Apple stock falls. So what else is new?

I manage a couple of stock portfolios (if you can call buy-and-hold “managing”) that are heavily invested in Apple. In our family are two Apple desktop computers in the house; in our storage building are another two. At the high ranch and at the lake are four laptops and a desktop. iPods abound. Our vehicles all sport Apple logos on the tailgates and back windows. (Did I just say Windows?)

Yesterday Apple Inc. reported Macintosh computer sales growth of more than 40% over the same quarter last year. They secured third place in US sales, right after HP and Dell, even though they aren’t pursuing any sales to businesses. Half of the buyers are switching from Windows. Apple’s retail stores make more money per square foot than any other retailer on the planet, roughly twice as much as the previous record holder, the jeweler Tiffany & Co.

And as usual, Apple’s stock took a big hit, dropping 6% in value. Why? It always happens when they report record earnings. If it didn’t happen, I’d be worried; something would be wrong. As long as history repeats itself, I’m comfortable.

Apple announced “state of the art new products at prices our competitors can’t match.” It used to be that Apple products were sold at a premium to those of other manufacturers. Recently they pre-purchased almost 50% of the annual output of memory chips from Samsung in Korea, the world’s largest supplier. With Apple buying enormous chunks of essential parts, other makers can only hope to sweep up the scraps left on the factory floors before the rats pee on them during the night.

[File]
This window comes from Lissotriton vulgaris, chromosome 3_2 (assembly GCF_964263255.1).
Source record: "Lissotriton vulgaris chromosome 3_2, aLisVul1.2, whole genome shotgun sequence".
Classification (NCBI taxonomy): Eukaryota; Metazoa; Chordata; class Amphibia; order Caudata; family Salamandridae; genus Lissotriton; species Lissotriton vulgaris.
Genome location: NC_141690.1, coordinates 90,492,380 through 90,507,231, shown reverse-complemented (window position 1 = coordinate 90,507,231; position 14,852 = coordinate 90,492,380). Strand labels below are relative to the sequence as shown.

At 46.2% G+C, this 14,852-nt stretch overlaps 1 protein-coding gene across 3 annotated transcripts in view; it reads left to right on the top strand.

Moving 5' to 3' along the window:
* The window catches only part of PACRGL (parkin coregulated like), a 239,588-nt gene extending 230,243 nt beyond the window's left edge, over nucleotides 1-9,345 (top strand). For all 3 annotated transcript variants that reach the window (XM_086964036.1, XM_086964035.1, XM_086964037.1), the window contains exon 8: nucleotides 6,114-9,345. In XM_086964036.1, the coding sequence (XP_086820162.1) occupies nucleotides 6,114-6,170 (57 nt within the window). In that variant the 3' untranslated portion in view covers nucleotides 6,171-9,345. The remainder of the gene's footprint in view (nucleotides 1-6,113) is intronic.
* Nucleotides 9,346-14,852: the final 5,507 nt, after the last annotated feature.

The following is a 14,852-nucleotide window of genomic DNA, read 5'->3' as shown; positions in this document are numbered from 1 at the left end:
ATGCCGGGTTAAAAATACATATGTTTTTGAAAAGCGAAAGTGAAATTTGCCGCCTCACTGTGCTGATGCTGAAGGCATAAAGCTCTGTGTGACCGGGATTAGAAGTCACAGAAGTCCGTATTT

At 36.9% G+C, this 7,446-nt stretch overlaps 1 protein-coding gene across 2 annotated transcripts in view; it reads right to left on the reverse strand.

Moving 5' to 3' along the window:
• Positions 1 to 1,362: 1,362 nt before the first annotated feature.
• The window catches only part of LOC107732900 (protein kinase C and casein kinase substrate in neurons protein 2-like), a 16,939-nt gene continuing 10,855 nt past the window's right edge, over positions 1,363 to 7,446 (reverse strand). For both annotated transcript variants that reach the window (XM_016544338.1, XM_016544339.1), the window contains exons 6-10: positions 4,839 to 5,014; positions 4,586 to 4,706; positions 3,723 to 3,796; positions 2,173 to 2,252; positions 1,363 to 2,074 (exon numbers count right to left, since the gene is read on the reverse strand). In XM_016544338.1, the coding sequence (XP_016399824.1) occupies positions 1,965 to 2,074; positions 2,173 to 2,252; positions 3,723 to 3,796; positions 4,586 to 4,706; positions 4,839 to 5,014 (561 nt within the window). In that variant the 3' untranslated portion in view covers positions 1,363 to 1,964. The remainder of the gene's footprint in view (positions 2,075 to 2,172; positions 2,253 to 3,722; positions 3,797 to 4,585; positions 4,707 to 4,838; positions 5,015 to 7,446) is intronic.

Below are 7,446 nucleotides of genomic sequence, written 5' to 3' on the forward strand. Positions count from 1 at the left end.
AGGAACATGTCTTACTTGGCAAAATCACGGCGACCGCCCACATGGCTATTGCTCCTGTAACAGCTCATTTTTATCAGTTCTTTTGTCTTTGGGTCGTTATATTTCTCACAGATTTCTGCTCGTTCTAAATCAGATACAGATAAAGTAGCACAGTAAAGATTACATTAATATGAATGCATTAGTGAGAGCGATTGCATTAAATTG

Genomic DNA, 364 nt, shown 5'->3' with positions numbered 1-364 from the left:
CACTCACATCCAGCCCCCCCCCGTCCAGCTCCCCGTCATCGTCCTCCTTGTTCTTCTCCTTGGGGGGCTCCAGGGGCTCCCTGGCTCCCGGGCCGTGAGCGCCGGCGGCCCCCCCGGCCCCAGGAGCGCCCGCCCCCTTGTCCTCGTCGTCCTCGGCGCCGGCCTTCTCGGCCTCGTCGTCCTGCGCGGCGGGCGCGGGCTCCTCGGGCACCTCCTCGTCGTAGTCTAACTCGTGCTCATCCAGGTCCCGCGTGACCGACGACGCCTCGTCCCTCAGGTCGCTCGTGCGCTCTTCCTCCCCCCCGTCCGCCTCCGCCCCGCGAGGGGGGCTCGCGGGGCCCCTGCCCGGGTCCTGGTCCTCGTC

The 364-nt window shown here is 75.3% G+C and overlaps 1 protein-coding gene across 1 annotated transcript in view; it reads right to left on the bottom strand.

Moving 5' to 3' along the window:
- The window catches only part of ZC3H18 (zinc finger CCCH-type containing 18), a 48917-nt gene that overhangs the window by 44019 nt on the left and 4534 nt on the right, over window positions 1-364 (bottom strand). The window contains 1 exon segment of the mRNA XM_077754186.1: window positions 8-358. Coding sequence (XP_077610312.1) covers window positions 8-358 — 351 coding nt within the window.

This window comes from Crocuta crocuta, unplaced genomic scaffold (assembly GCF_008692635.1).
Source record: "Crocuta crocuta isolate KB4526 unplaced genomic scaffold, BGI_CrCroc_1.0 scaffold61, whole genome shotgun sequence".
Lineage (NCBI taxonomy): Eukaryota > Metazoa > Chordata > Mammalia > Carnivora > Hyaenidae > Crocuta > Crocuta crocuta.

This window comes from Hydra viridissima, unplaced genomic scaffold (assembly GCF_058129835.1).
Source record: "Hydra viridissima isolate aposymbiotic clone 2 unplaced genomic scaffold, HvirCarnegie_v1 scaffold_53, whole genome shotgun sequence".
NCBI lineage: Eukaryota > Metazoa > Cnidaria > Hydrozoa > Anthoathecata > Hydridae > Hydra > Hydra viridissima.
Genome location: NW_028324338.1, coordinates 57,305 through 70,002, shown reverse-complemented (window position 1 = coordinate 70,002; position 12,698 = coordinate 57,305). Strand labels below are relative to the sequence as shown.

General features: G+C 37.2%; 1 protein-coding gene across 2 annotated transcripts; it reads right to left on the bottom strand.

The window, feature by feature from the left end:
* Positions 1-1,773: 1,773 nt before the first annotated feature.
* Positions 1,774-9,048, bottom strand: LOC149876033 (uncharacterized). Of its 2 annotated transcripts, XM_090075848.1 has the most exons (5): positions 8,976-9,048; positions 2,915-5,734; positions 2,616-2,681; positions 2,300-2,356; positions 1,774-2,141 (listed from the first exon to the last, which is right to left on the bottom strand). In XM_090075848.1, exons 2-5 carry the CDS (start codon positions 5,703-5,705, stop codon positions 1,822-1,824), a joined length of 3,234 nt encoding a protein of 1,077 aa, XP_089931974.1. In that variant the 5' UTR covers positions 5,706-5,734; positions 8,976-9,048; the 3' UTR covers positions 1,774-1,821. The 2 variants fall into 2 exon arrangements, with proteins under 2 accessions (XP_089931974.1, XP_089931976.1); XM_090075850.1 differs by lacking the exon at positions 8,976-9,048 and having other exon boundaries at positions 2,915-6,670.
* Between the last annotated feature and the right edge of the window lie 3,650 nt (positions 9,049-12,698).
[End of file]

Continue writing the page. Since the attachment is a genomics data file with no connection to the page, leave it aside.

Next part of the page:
One thing that could be causing anxiety among Apple investors is the rumored ill health of Apple’s co-founder, Steve Jobs. At his last public appearance in early June, he was gaunt. He is the 53-year-old survivor (so far) of pancreatic cancer which was diagnosed in 2004. Supposedly he was completely cured. Investors think if he passes the company could founder. I don’t share that feeling. After all, when the great American cultural icon Walt Disney died, his company continued to prosper and is successful beyond even Walt’s wildest dreams.

I happened to be in Fresno early on the morning of July 11. I drove past an AT&T phone store and saw quite a commotion; the new iPhone was going on sale at 8 o’clock and there were several hundred people circling the store. The first person in line was being interviewed by a reporter from Channel 47, my old alma mater. This kind of enthusiasm on the part of customers is simply non-existent for most companies. How many people surround a Chevrolet dealership right before the new Malibus arrive? There were maybe four people in line at Best Buy and CompUSA combined when Windows Vista made its limp debut one forgettable midnight, and they were probably homeless, hoping to come in from the cold and scarf some free weak coffee and a stale white-flour-and-high-fructose-corn-syrup-sweetened artificially-flavored and -colored cookie.

Jobs is a good leader and his passion for perfection shows in all the company’s products. (Many companies make maybe four or five prototypes of a new product before deciding which to use. Apple makes, literally, hundreds of prototypes.) There are lots of very capable people at the company and all they have to do is pick one among themselves to be the public face to keep the fans happy. Tim Cook, Jon Ive, and a whole inner circle of creators can keep up the flow of awesome products. I’m not worried.

Besides, I’m investing other people’s money, not mine.

Monday, July 21

Back when TV was interesting…

Thinking about old commercials and how many TV shows were literally owned by their sponsors, I got to wondering why some of the silliest events on these shows tend to stick in my memory. One of the sponsors, Winston Cigarettes, had such influence they once used their slogan, “Winston tastes good like a cigarette should,” as the secret on their show, “I’ve Got a Secret.” The premise of the program, which ran from 1952 to 1976, was that the panel of four celebrity types had to guess the occupation, hobby, fame, or whatever secret of the guest. One example was a man who was the very first person to appear on television, in 1925.